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Peter Harnisch
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Annual project 2017

Heirloom microbes: The history and legacy of ancient dairying bacteria

Microbes and bacteria are far from enjoying a good reputation in the modern societies of the 21st century. Nevertheless, they play a vital role in our daily lives and culinary practices. For without yeasts and bacteria, a large number of our most popular food products, such as bread, cheese or beer, would not even exist. The manufacturing of dairy products, in particular, avails itself of an immense bandwidth of different bacteria which, in turn, ensure the unmistakeable flavours, textures and aromas.

Although lactic bacteria play such an important role in our contemporaneous cuisine and nutrition, we know very little about their origins and evolution through time. And yet, the exploration of the history of lactic bacteria is excellently suited to gain new insights into human evolution and cultural development: When and where did humans start to incorporate milk into their diets and to manufacture dairy products systematically? When and how did modern humans develop the ability of digesting milk (lactase persistence), and which role did microbes and lactic bacteria play in this context? What similarities and differences are there among the different regions of the world?  

As a result of industrialisation and global food production, we are currently witnessing the rapid disappearance of many traditional methods of manufacturing dairy products. This goes hand in hand with a form of "microbial extermination" of many of the traditional strains of dairying bacteria which will be irrecoverably lost for future research and use.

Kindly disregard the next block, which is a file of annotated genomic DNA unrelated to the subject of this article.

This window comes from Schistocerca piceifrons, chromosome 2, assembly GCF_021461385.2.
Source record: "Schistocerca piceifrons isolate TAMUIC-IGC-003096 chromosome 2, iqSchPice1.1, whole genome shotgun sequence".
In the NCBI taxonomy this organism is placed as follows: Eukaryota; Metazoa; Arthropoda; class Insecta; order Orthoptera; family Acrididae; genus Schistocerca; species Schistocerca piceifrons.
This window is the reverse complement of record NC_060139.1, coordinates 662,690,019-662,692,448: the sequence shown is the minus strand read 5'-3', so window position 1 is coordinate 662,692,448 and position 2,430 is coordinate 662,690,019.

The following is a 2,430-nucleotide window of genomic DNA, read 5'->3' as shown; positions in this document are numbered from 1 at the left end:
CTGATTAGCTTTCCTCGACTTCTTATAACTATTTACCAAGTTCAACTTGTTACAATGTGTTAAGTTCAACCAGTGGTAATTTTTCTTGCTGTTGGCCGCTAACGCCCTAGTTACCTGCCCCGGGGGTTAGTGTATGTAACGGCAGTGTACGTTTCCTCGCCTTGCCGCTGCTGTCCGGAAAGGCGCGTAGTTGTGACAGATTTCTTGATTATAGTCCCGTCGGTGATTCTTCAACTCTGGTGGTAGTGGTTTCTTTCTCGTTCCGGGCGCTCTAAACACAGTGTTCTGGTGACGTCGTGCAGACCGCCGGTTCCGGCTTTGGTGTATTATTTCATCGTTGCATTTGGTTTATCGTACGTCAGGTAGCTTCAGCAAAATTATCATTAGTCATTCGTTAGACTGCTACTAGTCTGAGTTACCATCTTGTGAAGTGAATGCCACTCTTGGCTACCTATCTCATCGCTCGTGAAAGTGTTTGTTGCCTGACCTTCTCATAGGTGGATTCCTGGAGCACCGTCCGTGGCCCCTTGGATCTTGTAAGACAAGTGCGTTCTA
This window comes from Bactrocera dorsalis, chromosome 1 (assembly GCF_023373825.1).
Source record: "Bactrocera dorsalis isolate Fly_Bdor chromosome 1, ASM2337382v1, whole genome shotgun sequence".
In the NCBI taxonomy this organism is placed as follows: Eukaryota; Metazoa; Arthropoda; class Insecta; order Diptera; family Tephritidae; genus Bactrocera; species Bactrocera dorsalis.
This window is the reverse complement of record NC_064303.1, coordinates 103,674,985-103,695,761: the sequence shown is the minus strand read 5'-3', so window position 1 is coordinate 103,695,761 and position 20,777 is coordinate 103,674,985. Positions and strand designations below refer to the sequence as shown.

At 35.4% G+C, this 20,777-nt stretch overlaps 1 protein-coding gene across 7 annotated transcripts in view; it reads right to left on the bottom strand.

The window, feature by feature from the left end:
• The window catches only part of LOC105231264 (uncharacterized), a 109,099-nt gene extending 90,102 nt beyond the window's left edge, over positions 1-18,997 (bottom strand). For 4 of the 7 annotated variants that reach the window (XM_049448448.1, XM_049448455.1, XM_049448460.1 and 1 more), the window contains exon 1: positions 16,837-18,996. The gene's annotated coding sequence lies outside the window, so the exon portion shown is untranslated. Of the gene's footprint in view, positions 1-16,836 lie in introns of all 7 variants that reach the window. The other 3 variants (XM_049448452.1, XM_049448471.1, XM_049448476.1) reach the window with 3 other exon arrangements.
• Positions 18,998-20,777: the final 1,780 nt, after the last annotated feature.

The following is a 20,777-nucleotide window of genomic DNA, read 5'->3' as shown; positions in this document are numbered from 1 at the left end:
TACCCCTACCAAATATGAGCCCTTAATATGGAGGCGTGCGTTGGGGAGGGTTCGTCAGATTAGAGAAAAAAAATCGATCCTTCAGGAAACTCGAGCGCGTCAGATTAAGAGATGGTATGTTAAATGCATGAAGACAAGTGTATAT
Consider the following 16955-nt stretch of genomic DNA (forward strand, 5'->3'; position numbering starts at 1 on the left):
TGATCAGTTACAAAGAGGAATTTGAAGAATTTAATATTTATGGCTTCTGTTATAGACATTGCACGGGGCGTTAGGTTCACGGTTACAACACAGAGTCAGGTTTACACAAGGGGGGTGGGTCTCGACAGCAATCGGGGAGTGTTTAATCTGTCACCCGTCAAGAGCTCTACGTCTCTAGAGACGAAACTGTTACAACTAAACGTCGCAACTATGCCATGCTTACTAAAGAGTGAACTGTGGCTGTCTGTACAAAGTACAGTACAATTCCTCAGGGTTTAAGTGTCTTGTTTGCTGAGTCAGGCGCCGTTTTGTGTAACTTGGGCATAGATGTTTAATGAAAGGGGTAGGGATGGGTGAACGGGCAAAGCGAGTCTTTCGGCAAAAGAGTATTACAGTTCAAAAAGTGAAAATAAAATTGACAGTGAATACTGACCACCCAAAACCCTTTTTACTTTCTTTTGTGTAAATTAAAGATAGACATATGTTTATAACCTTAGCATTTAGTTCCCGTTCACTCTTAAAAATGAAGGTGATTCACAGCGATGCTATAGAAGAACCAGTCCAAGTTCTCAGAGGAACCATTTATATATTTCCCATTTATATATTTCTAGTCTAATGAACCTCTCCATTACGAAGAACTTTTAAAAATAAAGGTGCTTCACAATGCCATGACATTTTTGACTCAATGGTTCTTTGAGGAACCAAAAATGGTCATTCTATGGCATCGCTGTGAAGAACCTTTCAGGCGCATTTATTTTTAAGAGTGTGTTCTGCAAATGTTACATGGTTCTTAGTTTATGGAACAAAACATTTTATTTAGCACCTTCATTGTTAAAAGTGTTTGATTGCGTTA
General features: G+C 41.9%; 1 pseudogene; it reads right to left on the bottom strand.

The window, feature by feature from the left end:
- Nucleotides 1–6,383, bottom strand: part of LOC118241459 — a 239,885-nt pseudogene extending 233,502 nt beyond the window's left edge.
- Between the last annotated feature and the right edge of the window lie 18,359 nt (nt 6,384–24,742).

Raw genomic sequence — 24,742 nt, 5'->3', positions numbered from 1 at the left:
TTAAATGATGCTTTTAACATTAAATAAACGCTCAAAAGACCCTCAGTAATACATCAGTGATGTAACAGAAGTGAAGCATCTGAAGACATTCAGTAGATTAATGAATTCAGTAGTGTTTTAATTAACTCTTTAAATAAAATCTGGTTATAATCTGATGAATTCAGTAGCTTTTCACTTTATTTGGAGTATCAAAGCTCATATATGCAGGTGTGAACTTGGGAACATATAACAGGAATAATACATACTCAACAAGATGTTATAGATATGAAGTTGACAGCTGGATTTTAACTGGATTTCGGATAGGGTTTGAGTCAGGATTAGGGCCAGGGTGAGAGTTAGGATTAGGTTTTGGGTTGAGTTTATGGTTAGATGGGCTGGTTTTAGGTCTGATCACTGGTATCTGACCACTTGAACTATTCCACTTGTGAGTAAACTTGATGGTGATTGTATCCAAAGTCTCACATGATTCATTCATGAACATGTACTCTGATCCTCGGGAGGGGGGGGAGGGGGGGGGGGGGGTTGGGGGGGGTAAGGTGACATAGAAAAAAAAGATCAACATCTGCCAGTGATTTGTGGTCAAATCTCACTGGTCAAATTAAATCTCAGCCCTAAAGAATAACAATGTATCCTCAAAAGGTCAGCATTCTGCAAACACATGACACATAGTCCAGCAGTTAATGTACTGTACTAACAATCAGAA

The project of the Max Planck Institute for the Science of Human History, entitled "Heirloom Microbes: The History and Legacy of Ancient Dairying Bacteria", sets out to counteract this trend by identifying the microbes still used in traditionally made dairy products in three world regions – Europe, Central Asia and the Middle East – and by examining them for their nutritional value. Subsequently, these traditional "heirloom microbes" will continue to be studied genetically, cultivated and stored in microbial "culture banks" where they will remain saved for future studies and utilizations.

Moreover, the project sets out to explore the role of milk products in human evolution in the three different world regions. The aim is to shed light on how (culinary) culture and genetics interacted as well as on the role played by microbes in the genetic development of lactose tolerability, for example. In order to explore this aspect, the most recent innovations in archaeological research, particularly new technologies serving to identify milk and protein traces in finds of ancient tooth tartar (dental calculus) and objects, will be used. These traces will subsequently be studied with a view to understand how and why milk and dairy products have modified the human genome so successfully in many regions of the world.

From the conceptional and methodical viewpoint, the project combines four very different disciplines by tradition rarely interacting in this constellation: archaeology, microbiology, nutritional science and cultural anthropology; it is of great importance for elucidating microbial diversity today and in the distant past. Furthermore, it will provide important insights into human evolution and the cultural history of dairy products in Europe, Asia and the Middle East, thus improving our understanding of the interaction between (culinary) culture, biology and society.

 
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